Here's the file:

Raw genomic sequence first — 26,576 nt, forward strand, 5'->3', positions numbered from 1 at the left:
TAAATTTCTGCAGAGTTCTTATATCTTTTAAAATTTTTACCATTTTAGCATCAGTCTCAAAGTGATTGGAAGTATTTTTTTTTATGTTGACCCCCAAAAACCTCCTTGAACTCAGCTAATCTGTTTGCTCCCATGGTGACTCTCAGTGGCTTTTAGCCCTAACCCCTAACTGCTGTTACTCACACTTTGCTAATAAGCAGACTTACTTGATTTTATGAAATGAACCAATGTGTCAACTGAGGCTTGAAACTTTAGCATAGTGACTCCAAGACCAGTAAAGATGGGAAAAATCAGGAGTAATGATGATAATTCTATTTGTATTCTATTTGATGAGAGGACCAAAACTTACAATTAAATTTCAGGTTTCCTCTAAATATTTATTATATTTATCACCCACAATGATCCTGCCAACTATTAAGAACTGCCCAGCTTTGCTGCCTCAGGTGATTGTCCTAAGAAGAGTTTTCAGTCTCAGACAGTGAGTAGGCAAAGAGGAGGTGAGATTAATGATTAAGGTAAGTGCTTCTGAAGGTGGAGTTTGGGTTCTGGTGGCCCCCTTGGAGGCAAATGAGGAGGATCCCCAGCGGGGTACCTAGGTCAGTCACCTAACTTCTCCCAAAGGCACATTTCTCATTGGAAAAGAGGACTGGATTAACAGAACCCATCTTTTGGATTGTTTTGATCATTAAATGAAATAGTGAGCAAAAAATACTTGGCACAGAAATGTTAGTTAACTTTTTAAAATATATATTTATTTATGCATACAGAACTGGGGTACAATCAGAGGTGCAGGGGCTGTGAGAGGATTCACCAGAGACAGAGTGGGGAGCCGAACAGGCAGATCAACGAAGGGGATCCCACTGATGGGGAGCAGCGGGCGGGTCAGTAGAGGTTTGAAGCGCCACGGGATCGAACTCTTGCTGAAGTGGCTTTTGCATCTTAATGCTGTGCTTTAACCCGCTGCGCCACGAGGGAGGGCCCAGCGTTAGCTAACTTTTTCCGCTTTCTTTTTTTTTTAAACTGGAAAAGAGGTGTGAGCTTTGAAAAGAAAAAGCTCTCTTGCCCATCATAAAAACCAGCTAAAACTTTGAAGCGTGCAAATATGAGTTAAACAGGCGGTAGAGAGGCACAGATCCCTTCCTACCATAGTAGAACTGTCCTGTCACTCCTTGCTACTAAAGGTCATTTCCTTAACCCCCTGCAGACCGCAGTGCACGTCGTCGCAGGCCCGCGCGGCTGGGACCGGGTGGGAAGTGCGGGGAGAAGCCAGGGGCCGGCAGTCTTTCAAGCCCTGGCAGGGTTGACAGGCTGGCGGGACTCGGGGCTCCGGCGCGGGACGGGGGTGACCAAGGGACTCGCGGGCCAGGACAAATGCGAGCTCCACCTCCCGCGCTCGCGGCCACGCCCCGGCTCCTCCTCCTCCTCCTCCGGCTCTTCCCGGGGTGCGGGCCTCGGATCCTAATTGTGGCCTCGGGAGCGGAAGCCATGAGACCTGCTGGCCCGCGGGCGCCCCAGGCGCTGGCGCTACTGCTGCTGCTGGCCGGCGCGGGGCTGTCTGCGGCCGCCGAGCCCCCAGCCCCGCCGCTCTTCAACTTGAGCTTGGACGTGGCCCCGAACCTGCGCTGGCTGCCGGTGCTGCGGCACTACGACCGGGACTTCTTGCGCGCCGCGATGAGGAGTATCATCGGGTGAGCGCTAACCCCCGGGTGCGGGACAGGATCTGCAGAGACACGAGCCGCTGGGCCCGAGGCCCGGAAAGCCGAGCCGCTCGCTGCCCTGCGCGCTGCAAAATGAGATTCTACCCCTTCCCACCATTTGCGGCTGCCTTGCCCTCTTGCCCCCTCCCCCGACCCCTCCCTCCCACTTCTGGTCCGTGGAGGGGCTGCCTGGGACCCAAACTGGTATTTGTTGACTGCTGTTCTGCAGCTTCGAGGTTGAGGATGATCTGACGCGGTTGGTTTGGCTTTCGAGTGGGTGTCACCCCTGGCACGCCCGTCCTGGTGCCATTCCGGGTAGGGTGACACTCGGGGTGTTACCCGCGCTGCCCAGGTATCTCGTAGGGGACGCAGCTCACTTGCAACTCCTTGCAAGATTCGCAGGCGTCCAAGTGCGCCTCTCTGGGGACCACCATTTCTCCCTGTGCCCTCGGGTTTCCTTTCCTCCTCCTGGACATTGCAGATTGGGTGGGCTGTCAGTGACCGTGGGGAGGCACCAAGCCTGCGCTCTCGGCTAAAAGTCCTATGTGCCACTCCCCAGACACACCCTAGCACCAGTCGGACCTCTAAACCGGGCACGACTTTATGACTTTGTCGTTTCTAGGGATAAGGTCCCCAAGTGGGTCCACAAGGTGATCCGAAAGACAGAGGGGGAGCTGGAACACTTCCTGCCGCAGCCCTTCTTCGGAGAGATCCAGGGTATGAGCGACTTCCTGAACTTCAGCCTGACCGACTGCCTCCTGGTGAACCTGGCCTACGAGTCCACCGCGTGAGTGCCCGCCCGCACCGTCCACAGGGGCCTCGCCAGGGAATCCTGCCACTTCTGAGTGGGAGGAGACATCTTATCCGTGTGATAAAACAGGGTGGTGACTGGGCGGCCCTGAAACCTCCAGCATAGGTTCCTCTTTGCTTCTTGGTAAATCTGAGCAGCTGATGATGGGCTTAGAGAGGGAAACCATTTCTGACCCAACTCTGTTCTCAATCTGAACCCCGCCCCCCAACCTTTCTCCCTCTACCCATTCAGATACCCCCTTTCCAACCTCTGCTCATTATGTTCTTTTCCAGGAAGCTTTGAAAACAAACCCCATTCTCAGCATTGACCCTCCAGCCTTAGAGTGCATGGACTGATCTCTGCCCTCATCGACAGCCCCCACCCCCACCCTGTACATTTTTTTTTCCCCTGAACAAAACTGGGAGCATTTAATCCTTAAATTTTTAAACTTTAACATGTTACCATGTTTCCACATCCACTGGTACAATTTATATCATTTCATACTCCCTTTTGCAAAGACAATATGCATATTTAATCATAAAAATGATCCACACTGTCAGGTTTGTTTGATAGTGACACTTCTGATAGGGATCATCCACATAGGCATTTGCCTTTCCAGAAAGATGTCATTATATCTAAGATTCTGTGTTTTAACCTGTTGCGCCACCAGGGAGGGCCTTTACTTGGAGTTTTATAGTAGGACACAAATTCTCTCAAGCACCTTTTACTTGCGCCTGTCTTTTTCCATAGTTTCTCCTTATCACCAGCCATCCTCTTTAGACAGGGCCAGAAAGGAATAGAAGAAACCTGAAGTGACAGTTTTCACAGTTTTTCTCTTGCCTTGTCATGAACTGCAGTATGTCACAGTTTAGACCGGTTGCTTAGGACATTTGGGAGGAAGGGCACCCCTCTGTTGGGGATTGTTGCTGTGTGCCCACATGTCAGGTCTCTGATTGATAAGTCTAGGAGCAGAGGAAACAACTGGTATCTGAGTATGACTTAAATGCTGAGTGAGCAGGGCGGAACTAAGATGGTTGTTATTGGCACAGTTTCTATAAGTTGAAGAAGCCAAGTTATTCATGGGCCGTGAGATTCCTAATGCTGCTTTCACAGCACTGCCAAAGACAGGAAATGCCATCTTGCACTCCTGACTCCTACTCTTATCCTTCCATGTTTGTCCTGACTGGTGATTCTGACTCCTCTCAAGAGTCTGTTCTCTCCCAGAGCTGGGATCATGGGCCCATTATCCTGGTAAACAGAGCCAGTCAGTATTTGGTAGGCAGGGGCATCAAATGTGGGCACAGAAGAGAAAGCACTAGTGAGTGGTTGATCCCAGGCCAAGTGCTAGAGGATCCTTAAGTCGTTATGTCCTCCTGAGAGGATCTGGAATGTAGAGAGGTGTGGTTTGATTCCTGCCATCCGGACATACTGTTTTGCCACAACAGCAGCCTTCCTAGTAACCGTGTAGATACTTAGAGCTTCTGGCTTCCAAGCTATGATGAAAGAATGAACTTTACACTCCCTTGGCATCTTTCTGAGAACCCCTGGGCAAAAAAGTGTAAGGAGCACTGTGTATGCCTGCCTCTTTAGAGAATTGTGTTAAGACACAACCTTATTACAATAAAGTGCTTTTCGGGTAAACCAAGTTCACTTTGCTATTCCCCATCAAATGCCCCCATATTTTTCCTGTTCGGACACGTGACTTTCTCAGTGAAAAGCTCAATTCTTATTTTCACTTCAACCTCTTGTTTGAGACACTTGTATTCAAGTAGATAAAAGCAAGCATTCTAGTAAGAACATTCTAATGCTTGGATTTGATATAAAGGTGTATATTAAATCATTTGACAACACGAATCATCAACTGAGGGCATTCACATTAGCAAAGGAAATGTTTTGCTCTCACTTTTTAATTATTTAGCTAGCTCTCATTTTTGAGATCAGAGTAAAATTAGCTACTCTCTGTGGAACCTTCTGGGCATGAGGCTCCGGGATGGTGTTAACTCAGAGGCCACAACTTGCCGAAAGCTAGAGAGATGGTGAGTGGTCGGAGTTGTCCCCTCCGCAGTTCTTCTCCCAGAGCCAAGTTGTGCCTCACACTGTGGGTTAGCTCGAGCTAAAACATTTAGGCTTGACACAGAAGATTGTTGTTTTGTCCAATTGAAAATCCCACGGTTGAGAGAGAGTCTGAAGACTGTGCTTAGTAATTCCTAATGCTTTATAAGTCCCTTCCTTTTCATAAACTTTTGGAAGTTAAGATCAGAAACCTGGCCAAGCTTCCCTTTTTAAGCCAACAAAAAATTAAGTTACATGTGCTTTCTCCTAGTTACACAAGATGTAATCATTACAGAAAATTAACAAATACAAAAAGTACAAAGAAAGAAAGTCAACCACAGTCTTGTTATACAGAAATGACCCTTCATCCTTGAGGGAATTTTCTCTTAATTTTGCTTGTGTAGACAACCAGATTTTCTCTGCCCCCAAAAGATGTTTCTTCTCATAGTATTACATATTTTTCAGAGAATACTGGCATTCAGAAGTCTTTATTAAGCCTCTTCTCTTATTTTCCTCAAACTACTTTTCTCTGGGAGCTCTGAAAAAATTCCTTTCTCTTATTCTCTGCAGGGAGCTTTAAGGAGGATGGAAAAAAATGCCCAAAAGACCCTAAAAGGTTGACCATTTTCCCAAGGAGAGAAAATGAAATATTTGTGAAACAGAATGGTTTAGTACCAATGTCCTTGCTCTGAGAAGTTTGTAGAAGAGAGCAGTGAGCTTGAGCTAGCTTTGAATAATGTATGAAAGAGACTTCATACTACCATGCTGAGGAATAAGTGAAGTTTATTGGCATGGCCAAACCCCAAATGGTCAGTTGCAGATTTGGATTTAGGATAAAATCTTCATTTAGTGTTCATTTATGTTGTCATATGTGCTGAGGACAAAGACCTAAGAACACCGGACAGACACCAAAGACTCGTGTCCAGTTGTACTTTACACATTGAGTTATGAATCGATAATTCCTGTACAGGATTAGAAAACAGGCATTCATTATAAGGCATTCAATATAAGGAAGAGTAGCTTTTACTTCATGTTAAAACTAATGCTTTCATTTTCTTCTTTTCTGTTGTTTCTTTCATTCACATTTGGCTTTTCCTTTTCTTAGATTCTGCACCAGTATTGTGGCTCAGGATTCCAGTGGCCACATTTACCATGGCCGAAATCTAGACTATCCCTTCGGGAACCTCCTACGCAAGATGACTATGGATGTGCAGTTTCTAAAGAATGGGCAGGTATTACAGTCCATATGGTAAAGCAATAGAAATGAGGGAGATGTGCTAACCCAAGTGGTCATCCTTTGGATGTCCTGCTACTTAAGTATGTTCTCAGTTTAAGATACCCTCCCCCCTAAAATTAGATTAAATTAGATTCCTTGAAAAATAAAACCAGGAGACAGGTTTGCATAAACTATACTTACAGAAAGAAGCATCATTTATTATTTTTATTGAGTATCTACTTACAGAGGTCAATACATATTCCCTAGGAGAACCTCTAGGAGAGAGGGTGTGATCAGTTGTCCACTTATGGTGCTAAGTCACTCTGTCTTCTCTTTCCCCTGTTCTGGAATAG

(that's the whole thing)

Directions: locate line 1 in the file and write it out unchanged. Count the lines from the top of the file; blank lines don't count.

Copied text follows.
Raw genomic sequence first — 26,576 nt, forward strand, 5'->3', positions numbered from 1 at the left: